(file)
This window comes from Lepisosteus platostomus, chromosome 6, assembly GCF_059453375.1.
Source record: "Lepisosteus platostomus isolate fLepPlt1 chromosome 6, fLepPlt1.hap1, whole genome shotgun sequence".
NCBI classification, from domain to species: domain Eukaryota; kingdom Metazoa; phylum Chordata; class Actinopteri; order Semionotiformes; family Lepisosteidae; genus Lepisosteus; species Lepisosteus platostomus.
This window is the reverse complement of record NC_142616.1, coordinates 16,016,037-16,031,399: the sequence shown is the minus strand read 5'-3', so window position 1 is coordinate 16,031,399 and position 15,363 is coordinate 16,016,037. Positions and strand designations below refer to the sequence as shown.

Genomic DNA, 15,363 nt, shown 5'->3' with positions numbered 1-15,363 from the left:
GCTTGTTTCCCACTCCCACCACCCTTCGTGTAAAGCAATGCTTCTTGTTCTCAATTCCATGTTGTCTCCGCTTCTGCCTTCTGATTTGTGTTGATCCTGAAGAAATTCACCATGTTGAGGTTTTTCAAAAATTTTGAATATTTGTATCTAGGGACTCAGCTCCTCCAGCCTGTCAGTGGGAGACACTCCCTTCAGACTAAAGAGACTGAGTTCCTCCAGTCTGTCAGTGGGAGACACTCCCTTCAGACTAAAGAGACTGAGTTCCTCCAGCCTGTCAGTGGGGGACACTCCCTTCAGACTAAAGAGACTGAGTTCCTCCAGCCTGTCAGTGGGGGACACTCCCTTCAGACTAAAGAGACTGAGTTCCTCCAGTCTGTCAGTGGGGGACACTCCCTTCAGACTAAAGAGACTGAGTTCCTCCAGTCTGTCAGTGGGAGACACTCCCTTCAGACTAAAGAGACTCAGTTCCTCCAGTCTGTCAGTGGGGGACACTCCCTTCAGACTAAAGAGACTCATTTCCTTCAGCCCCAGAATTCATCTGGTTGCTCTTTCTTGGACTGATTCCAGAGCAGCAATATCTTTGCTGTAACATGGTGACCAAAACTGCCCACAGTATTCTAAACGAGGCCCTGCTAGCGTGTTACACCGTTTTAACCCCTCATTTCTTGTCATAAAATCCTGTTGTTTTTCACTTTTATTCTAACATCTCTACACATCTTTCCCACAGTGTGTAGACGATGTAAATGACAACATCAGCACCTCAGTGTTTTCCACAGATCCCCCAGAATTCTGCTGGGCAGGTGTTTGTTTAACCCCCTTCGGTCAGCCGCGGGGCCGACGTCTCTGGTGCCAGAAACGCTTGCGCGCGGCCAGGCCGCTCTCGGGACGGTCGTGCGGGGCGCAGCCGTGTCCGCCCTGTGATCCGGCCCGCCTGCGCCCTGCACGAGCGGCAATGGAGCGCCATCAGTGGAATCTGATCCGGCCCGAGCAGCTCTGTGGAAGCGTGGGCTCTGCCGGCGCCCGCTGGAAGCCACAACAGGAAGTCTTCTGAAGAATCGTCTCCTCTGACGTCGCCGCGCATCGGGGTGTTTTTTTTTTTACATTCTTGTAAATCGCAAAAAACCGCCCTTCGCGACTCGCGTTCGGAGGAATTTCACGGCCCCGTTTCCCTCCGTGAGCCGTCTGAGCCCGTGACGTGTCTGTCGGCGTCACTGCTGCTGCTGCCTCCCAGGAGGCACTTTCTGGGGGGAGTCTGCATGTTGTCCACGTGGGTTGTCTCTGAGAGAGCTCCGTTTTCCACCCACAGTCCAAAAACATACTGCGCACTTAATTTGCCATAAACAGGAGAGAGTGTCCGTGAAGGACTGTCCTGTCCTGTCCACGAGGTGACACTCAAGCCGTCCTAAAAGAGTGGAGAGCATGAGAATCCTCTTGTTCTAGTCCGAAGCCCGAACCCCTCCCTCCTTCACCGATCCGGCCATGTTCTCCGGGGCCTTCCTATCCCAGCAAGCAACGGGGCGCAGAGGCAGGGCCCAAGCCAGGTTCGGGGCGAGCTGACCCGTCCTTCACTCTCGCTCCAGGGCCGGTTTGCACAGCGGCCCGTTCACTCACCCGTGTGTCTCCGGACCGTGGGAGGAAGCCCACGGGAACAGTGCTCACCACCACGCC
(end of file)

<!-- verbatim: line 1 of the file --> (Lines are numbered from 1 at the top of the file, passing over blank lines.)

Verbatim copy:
This window comes from Lepisosteus platostomus, chromosome 6, assembly GCF_059453375.1.